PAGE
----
After performing the experiment, the lemon battery and voltaic pile would obviously not charge the iPod as sufficiently as the store bought products. The handmade DIY lemon battery did not give a charge to the iPod classic at all. The voltage was unstable and therefore it did not give a charge. The lemons only charged the iPod nano two out of the three attempts with almost a minute of audio playback. By far, the lemon is the worst sustainable way to charge your iPod. Based on the 450 recharge cycles of iPod batteries and a control of regular usb- wall charging, you would spend and waste over $600,000. The voltaic pile fell short also, finishing right behind it which gave the iPod nano about five minutes of audio playback, but did not give a charge in one attempt. The voltaic pile also charged the iPod Classic for about two minutes, but failed twice. A fun experiment but challenging. To charge you iPod every time for 450 charge cycles from full to dead iPod, it would cost you and you would waste hundreds of thousands of dollar, not really good alternatives to charge you iPod.
The Dynamo hand crank charger charged the iPod as promised, with roughly one minute of cranking for one minute of audio playback. The Hymini wind generator also charged the iPods at roughly one minute of spinning would equal one minute of audio playback. Both iPods had about 25-30 minutes of audio playback in each trial. Although, hand cranking your iPod is tiring and not much people are up for the challenge. The Hymini is a great little thing that can fit into your daily routine by clipping it on to your bike or car and creating electricity on the go, but it’s expensive. The $3 hand crank charger is great for emergencies while the Hymini is great for recharging the device fully. The Hymini also come with a solar panel that you can attach for $20 dollars to boost the charge, but both are for sale at the bargain price of $49.99, the regular price of the Hymini. With the solar panel, the Hymini will charge your iPod nano for over thirteen minutes and your iPod Classic for over seven minutes. The Hymini and Dynamo hand crank were very close in audio playback time. Over inspection, a conclusion was made that they have similar small generators that create electricity when they spin. They were spinning at approximately the same speed also, which could be another reason why the results were similar. You would lose about $48 with investing I the Hymini, but it’s not about the money, it’s about the Environment. With the Dynamo hand crank, you would lose about $2.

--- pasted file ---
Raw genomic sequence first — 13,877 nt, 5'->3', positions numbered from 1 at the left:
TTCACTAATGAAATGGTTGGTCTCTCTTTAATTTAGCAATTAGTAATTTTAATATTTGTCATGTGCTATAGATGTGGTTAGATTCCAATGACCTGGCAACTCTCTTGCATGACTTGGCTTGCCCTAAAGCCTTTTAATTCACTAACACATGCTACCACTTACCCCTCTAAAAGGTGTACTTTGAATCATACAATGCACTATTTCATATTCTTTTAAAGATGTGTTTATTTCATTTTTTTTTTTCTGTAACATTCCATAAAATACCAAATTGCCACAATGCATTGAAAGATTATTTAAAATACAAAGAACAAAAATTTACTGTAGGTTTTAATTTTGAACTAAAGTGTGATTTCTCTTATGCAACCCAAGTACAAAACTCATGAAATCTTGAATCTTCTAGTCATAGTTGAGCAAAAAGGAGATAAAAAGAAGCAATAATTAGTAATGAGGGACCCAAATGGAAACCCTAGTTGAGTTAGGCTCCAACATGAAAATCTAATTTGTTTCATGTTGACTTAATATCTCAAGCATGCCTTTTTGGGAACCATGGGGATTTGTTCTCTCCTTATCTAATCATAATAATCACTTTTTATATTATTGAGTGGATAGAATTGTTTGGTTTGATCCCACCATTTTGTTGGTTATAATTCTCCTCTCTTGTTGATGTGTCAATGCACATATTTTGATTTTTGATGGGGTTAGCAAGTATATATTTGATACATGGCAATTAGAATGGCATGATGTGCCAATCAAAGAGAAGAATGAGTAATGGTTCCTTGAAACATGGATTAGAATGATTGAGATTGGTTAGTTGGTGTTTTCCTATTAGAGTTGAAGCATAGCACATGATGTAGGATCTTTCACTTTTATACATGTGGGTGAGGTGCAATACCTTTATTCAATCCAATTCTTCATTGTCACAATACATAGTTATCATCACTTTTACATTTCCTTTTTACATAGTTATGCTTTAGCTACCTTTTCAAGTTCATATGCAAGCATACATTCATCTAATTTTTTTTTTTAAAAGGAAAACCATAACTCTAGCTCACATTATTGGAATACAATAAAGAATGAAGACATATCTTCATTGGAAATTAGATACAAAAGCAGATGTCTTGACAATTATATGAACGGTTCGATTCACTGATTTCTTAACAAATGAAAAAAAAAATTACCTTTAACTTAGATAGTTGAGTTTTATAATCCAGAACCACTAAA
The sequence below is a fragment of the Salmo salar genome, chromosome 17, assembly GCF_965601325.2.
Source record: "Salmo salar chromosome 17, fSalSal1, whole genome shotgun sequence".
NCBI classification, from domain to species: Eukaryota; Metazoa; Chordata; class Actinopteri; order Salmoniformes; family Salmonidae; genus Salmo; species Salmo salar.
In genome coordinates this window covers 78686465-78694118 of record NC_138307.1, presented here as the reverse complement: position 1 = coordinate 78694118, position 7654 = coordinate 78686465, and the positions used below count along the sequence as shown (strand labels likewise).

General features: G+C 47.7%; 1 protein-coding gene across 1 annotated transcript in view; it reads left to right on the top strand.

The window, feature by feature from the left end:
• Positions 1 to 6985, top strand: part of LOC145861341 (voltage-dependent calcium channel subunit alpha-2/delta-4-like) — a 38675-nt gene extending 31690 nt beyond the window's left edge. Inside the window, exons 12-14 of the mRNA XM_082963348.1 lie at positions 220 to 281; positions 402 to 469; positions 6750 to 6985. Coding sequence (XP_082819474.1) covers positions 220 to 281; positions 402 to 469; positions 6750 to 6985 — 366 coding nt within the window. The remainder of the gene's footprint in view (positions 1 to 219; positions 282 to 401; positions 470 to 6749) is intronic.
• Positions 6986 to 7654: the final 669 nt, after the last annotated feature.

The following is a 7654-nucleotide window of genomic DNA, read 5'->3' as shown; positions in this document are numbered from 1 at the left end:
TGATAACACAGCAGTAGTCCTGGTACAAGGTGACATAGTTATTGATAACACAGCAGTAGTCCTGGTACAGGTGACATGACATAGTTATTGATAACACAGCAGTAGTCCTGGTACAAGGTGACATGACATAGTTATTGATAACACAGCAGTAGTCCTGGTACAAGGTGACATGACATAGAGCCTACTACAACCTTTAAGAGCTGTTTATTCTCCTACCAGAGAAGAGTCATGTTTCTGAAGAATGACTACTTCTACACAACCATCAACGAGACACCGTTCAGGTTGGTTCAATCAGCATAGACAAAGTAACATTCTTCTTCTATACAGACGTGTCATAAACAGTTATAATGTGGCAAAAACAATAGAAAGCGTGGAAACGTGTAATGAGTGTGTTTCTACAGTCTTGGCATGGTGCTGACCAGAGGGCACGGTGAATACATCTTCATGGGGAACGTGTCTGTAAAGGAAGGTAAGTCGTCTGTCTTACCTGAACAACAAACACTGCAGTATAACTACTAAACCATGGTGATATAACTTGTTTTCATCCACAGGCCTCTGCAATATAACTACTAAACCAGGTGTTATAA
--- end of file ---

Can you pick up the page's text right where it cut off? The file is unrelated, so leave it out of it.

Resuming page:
The American Made Solar Charger, courtesy of EBay for $15.98 has a built in rechargeable battery like the Hymini. This nano 2nd generation size solar panel charged the iPod nano for over six minutes for only thirty minutes of bathing in the sun. It also charged the iPod Classic for about five minutes. The usb-wall charger charged the iPod nano for about 240 minutes and the iPod Classic for 50 minutes, which is similar to a ratio of the total time it takes to charge. To charge an iPod nano through usb for its life time, it costs $1.082079 from an energy efficient home in New Jersey who gets there power from a nuclear plant distributed by JCP&L. From the same house, it costs $1.442772 to charge an iPod Classic throughout its life time. A full charge for an iPod from the solar product would take 2 hours of sunlight. In the case were the Hymini and Hand Crank would take 24 hours.